6. That's standard on B&M equipment I believe, but it alone doesn't do the job. As far as I am aware, Intamin and Vekoma inverts do not have this - but to be fair, their rails are painted in every instance that I can think of too, negating the need somewhat.
  7. Parks don't generally "buy things in sets" over multiple years. Think about it - let's say Gatekeeper bombed at Cedar Point - Didn't raise attendance to the park at all, lines were very short all season, and the general public said they seriously miss the Sky Tower. Would Cedar Fair really want to have made a deal to build three more of these already? Imagine what the owners (shareholders) of Cedar Fair would think when they announced, "Yeah, attendance at Cedar Point did nothing with Gatekeeper... we're building two more next season!" And trust me, I know how unlikely such a thing seems, especially with the scenario above, but parks make missteps relatively often and you can't wager your future on them. This doesn't mean that it *isn't* a Wing Rider, just that in all likelihood it isn't a deal that Cedar Fair made to make them for multiple years.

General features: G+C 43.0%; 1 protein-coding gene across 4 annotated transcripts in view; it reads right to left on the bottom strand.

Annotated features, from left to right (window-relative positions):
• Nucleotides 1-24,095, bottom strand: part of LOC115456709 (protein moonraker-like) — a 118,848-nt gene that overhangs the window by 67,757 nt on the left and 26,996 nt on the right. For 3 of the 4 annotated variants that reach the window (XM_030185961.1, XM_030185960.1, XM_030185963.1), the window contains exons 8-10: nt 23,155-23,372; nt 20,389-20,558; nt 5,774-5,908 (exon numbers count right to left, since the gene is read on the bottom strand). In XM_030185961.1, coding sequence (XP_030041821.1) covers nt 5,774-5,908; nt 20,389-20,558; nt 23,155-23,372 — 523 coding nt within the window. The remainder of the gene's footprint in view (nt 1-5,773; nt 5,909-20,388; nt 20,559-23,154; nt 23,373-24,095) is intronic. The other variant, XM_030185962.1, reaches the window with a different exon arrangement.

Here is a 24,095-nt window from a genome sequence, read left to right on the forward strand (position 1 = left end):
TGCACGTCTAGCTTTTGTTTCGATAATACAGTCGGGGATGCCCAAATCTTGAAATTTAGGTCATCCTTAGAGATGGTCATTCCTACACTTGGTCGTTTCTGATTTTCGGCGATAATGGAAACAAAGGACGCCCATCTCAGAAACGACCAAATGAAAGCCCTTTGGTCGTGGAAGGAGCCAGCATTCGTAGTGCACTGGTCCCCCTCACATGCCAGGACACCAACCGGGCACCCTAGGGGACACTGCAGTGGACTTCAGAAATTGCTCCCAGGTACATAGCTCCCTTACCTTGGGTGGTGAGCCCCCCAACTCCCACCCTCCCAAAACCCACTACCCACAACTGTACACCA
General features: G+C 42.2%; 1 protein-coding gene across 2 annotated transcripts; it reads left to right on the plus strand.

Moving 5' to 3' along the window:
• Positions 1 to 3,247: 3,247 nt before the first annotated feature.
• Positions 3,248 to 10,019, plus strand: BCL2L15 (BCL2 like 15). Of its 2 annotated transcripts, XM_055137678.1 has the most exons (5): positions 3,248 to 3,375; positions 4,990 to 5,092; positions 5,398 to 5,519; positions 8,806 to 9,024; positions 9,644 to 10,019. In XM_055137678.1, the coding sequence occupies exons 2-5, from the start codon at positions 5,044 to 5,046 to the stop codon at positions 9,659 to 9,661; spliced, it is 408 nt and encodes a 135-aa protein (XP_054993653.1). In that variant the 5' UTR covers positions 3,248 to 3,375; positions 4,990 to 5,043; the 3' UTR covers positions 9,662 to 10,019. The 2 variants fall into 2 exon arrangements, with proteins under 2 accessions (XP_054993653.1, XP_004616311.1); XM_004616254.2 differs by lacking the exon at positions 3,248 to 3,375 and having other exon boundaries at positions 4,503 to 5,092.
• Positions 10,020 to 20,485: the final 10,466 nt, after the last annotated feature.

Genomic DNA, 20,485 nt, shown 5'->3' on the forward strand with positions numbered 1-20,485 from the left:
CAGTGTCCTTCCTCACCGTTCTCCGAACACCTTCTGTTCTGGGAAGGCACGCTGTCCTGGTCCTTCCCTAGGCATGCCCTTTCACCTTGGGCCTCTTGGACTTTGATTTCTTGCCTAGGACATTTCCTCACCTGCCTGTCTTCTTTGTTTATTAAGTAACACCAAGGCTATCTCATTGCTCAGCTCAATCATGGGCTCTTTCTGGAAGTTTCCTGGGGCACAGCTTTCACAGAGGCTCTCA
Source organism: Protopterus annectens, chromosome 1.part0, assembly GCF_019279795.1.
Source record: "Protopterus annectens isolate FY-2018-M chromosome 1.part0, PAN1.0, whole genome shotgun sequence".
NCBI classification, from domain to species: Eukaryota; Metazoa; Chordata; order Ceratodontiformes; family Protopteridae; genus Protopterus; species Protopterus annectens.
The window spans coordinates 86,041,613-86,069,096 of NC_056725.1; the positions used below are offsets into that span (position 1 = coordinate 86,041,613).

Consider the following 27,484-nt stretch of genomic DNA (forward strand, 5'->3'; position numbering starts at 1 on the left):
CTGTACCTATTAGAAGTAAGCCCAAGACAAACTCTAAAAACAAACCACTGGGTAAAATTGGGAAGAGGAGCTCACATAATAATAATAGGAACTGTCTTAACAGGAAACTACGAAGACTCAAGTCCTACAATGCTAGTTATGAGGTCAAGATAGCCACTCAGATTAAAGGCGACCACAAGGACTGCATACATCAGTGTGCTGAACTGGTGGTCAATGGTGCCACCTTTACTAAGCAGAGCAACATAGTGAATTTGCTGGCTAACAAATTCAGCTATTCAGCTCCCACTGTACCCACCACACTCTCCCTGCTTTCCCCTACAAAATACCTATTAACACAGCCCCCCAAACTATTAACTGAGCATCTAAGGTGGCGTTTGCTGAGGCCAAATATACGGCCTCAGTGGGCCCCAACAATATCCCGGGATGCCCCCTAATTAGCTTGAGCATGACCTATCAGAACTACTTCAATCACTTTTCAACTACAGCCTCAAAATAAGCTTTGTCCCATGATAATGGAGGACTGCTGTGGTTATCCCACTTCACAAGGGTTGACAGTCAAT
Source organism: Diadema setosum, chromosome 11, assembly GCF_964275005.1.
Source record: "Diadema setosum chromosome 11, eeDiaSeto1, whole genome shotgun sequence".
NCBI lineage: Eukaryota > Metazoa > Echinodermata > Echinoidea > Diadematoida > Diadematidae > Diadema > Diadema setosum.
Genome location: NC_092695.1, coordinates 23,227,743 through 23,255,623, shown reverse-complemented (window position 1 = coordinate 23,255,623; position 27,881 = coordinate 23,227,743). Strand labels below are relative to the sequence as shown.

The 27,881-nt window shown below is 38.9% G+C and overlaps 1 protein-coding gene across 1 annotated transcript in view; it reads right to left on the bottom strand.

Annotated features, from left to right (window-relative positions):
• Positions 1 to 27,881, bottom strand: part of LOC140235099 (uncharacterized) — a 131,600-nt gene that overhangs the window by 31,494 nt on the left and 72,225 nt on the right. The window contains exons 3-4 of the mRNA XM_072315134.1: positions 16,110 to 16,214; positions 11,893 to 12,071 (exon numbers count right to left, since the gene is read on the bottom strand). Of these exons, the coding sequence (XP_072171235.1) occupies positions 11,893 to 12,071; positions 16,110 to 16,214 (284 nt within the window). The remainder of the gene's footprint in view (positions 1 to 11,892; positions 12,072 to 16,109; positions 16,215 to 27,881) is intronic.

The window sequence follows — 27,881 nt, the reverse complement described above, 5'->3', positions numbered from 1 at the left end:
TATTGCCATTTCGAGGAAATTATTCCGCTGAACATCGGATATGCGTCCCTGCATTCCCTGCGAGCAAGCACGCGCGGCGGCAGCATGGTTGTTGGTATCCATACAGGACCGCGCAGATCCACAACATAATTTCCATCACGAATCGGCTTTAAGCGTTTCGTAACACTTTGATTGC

8. Sucks to see GL come down like that. It will forever be my "one that got away." I really should have insisted that I get on it last time I was at the park and it was operating. Darn. Having said that, everyone who thinks the track is too rusty, what do you think is seriously done with exposed roller coaster track in the off season? The answer is that it sits outside. And gets weathered. Most coaster track doesn't look like that when the season opens because running the trains around the ride track helps to considerably remove the rust look. Early in the season they'll look rustier than later. It's particularly an issue to parks with inverts that have/ had have unpainted rails, as the rust will actually drip on people. I know of at least one ride where starting in March if it is raining they will send someone out to just cycle it to clear up the rust on the tracks so it doesn't drip on people. GL didn't look to be in that bad of shape - seriously. I'm sure that it was just the cost for a new launch system versus the cost of new ride were weighed, and the idea of getting something new was far easier to market. Besides that, it helps to fit Ed's group's theme of "everything that Six Flags did didn't work" in it's removal. Win, win, win. I've also got to say, this park is really fascinating to me right now. I really hope that a go of it can be made again.